Thursday, May 17, 2007


Constitutional reform committee agrees to pass draft to parliament on Tuesday

(Reuters) - An Iraqi committee agreed on Tuesday to send to parliament a plan to reform the constitution, an important step towards implementing national reconciliation laws that Washington says are critical to ending violence.
Once-dominant Sunni Arabs, who make up the backbone of the insurgency, have long demanded changes to a constitution they say concedes too much power to majority Shi'ites and ethnic Kurds, who were persecuted under Saddam Hussein. Such laws, which include sharing Iraq's vast oil wealth and ending a ban on former members of Saddam's party from public office, are particularly aimed at assuaging Sunnis Arabs and bringing them firmly into the U.S.-backed political process.
Saleem al-Jubouri, from the Sunni Accordance Front, said the constitutional reform committee had agreed to pass its draft to parliament next Tuesday -- albeit with some passages unresolved. He said this would allow it technically to meet a May 15 deadline set by the constitution. "There is a preliminary report that has been approved by committee members," he told Reuters. "Members now have to consult their political parties on the proposals."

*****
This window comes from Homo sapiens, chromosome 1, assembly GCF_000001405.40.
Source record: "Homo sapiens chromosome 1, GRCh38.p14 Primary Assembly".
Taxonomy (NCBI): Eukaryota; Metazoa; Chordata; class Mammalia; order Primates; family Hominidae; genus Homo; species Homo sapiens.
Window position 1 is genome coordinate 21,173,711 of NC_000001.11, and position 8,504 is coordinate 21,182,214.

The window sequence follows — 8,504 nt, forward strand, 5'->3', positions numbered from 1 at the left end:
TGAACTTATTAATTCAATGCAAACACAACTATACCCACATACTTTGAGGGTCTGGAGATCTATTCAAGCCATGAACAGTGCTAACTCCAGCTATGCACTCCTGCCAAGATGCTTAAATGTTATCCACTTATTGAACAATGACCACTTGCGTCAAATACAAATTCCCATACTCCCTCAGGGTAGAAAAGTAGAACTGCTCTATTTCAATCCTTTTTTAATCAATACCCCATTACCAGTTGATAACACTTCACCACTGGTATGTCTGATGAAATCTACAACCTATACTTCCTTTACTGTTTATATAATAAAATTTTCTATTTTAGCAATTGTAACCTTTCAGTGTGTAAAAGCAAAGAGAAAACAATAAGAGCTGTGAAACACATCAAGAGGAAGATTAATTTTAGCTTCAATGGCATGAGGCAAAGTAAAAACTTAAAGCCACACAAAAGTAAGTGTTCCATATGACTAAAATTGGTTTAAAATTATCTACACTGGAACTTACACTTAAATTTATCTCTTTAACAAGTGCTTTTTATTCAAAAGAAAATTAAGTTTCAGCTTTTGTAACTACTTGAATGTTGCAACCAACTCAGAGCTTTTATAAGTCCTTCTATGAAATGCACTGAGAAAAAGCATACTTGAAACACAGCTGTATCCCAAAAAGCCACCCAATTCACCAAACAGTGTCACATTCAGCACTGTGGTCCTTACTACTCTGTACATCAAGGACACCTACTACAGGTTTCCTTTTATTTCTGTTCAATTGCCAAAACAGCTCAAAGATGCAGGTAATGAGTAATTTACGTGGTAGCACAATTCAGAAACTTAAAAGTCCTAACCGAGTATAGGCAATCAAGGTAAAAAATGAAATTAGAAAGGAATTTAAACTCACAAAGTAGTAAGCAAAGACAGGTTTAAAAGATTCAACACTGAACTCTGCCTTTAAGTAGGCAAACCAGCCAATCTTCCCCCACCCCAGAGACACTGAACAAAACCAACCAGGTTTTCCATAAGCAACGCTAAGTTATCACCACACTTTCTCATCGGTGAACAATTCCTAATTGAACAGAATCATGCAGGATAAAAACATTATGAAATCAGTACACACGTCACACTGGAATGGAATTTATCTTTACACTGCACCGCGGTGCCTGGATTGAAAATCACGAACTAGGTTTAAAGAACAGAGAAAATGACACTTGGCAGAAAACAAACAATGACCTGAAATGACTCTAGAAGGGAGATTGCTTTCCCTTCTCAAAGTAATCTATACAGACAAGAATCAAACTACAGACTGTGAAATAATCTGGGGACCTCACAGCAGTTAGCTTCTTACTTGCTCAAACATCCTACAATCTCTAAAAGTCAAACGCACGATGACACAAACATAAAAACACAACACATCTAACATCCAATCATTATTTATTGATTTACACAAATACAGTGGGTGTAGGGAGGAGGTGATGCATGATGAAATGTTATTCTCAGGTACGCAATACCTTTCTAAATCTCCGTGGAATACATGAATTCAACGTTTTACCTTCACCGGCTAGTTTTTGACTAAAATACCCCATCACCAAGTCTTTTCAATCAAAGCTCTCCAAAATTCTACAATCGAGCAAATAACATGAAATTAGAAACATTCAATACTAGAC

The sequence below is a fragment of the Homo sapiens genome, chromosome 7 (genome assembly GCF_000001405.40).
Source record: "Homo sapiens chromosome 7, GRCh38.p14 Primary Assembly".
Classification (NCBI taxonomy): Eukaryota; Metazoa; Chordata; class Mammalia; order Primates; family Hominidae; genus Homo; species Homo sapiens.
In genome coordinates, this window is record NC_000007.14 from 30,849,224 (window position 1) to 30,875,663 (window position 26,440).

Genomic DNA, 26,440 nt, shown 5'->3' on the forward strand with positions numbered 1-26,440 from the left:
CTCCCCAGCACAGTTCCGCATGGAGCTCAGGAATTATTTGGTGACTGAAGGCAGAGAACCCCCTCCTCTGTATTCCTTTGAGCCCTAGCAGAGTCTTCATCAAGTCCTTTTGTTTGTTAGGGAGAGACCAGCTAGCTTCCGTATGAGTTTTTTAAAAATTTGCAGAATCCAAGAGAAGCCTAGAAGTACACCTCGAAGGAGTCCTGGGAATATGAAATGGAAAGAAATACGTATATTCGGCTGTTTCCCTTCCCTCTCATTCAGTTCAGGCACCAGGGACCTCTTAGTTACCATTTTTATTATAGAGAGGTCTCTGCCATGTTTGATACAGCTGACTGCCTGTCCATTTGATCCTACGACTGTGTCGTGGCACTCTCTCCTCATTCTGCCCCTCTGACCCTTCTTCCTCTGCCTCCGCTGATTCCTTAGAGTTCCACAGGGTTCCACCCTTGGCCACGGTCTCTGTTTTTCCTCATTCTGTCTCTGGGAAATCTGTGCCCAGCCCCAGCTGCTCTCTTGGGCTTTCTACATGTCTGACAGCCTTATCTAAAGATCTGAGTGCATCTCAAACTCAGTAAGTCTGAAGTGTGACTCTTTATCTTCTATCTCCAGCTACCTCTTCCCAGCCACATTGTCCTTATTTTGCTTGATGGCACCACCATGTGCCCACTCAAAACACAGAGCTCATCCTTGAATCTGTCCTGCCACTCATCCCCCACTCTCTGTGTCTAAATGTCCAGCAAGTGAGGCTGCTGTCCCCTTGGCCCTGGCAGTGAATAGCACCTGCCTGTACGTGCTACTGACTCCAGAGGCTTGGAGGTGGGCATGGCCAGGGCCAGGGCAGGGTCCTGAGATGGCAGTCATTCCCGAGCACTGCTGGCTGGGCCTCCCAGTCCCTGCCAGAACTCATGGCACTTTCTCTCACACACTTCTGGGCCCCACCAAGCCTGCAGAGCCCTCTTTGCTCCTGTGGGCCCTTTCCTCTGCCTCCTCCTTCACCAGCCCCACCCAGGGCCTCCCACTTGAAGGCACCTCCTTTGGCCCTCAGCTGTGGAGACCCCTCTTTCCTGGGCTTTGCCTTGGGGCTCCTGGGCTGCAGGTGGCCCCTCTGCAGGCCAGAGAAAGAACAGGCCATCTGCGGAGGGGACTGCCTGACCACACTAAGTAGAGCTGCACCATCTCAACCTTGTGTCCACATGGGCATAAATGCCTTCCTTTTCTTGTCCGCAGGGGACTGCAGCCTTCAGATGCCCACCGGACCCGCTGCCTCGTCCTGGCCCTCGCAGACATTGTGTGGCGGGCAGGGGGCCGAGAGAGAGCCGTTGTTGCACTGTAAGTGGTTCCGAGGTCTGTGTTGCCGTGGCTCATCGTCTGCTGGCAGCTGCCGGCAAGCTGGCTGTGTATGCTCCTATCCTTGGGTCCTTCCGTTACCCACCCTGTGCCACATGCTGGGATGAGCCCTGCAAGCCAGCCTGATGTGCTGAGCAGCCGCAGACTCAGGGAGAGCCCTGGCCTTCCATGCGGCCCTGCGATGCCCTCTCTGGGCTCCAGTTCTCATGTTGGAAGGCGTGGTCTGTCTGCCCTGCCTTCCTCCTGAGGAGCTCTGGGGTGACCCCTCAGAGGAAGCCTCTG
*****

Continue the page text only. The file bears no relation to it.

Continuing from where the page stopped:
But he said some thorny issues had been left open, for parliament to resolve. These included a Shi'ite-backed law that allows provinces to form federal regions, and wording on the Arab identity of Iraq, opposed by Kurds. In another sign of political progress, Sunni Vice President Tareq al-Hashemi said the presidential council would soon send to parliament a draft proposal to allow thousands of ex-Baath party members to return to public jobs, another Sunni demand. The council comprises Hashemi, President Jalal Talabani, a Kurd, and Shi'ite Vice President Adel Abdul al-Mahdi.
The bills are likely to face fierce debate in parliament. Some lawmakers from the ruling Shi'ite community, who were oppressed during Saddam's rule, have expressed virulent opposition to seeing former Baathists take up government jobs. Non-Arab Kurds, also persecuted under Saddam's pan-Arab policies, resist wording on the Arab identity of Iraq.
Sunni Arabs, meanwhile, fear federalism will allow Kurds in the north and Shi'ites in the south, where Iraq's oil reserves lie, to break away into their own states. Sunni Arabs live mostly in central and western Iraq, which is poor in oil.

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